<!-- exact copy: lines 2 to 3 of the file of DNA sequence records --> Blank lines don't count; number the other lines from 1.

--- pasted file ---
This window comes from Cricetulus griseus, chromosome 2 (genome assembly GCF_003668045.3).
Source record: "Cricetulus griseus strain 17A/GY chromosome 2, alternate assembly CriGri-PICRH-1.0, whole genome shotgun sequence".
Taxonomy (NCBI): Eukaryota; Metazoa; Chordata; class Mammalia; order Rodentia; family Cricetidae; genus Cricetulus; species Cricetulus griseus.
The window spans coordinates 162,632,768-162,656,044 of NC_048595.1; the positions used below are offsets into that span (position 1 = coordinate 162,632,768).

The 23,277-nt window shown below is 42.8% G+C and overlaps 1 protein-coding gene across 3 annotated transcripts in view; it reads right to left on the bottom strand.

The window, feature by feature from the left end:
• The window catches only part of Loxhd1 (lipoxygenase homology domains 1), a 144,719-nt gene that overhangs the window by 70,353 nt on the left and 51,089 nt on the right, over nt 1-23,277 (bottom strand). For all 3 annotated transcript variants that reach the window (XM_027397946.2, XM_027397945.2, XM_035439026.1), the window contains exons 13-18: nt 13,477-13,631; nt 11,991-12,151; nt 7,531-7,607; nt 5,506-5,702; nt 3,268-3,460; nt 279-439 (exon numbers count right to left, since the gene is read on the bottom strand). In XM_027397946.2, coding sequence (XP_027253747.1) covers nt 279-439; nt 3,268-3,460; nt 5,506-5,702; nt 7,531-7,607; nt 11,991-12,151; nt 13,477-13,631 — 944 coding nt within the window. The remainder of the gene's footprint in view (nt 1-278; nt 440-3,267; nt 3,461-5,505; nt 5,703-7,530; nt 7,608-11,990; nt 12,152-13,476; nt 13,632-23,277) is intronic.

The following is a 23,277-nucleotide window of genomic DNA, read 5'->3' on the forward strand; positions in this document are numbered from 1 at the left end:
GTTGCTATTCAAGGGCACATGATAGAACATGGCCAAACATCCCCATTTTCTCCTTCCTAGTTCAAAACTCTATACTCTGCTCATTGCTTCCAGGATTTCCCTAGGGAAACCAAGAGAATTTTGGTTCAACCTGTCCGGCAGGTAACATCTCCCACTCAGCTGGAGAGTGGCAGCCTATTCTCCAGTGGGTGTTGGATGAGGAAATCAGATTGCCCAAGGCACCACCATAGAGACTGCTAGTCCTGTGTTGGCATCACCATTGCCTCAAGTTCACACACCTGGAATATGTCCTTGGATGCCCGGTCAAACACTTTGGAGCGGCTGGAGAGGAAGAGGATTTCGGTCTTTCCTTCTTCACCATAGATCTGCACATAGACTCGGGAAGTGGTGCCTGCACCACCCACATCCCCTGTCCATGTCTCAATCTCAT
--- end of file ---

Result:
Source record: "Cricetulus griseus strain 17A/GY chromosome 2, alternate assembly CriGri-PICRH-1.0, whole genome shotgun sequence".
Taxonomy (NCBI): Eukaryota; Metazoa; Chordata; class Mammalia; order Rodentia; family Cricetidae; genus Cricetulus; species Cricetulus griseus.